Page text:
We`re still in pre-planning stages at this time but we are dealing with dense woods and urban interface as well as many various bodies of water.

VELEZ-MITCHELL: When we come back, we`ll talk to the missing woman`s dad, Joe, about a tip that came in three weeks ago, and it involves her identification and keys. It is a crucial part to this story, next.



DET. SGT. MIKE BRYANT, OCOEE, FLORIDA POLICE DEPARTMENT: He was the last person with her. We know he drove home with her. We know we interviewed. We know he lied about what he was doing with her.


Tonight James Hataway now the prime suspect in Tracy Ocasio`s disappearance. He is already behind bars set to go on trial for the attempted murder of another young woman.

He has not entered a plea and for the record, his public defender tells ISSUES they have no comment on any of these developments.

Joe Ocasio, you are father of this precious missing daughter. What do you know about this new tip that came in a few weeks ago regarding identification and keys? What can you tell us?

JOE OCASIO, FATHER OF TRACY OCASIO: Well, over this past year, we learned a lot about a lot of the relationships that Hataway has had with different women and it appears there was one instance in particular that had similarities with a car that was missing. It was recovered later on and the keys and ID were found within the proximity of the car.

When the tip came, in they were asking us what kind equipment we used at the time to find and to look for her ID. And we didn`t because at the time we were really looking for Tracy. So this time around, we`re having a search team with metal detectors go through the entire area and go back and retrace her steps in the particular area where the car was found.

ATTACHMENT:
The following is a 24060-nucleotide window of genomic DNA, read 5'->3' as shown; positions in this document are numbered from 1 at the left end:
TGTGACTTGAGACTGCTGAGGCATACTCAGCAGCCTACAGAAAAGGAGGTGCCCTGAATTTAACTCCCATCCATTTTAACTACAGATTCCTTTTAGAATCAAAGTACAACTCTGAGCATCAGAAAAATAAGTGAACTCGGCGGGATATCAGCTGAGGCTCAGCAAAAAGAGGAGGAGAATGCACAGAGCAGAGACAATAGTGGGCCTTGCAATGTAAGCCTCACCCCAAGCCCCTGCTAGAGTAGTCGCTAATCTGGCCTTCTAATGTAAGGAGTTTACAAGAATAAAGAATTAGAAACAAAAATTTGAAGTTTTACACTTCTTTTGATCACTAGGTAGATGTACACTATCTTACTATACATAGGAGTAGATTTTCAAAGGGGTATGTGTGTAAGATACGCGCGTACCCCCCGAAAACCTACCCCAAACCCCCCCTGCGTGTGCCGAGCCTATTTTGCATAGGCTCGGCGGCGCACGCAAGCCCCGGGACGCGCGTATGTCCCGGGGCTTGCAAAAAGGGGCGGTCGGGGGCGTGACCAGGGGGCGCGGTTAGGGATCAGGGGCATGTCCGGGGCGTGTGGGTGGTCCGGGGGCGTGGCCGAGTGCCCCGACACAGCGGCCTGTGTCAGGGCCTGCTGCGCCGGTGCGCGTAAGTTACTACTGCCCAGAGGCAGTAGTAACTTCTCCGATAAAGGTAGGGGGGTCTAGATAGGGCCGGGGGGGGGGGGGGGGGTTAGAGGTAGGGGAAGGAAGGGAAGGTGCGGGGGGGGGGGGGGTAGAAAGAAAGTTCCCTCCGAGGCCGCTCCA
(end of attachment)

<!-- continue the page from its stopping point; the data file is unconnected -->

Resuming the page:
VELEZ-MITCHELL: Now, James Hataway behind bars right now, he is charged with the attempted murder of the woman you`re about to hear from. Listen to this.


UNIDENTIFIED FEMALE: And I`m screaming, somebody please help me. He`s going to kill me. He ended up picking me up and he had his hands around my throat.


VELEZ-MITCHELL: Now, what is so fascinating about this in a horrific sense is that she says she gave James Hataway a ride home from a party and when she resisted his advances, he attacked her and tried to choke her and snap her neck.

And Liz, your daughter a watching a basketball game or some kind of sports game, gave him a ride home from a bar. So there is that commonality.

L. OCASIO: She never would have felt there was anything wrong with him if she gave him a ride home. She would have felt that he was a safe person. Apparently he`s very good at deceiving women.

VELEZ-MITCHELL: And that commonality, though, is -- it is sinister, isn`t it, Mike Brooks?

BROOKS: Absolutely. No question at all that this guy Hataway is a predator. There is no doubt at all.

But I would like to ask Joe one quick question if I could, Jane. The area that you`re going to be searching, I`ve used ground penetrating radar when I was with the FBI`s evidence response team. I know, Joe, it is very painstaking. It can take a long time.

What brought you to this broad area? Is this where they believe that maybe the keys were thrown out and these kinds of things?

ST. CYR: Actually there`s two separate areas: one area is near where the car was originally found or abandoned, I should say. And the other area is an area that was pretty well known for Hataway to use as a dumping ground at night and illegally take things out there. It`s also an area that he was well known to hang out.

So it is just going back and retracing our step back to those areas. Very large area as Joe mentioned.

BROOKS: And I know it is tough searching with that ground-penetrating radar, too.

VELEZ-MITCHELL: Well, we want to wish you the best luck on your search. Our fingers are crossed that you find the evidence that you need and we`re going to keep your story alive. We`re going to make sure that nobody forgets about your precious missing daughter and our hearts are with you.

Thank you so much fabulous panel for joining me tonight.

You are watching ISSUES on HLN.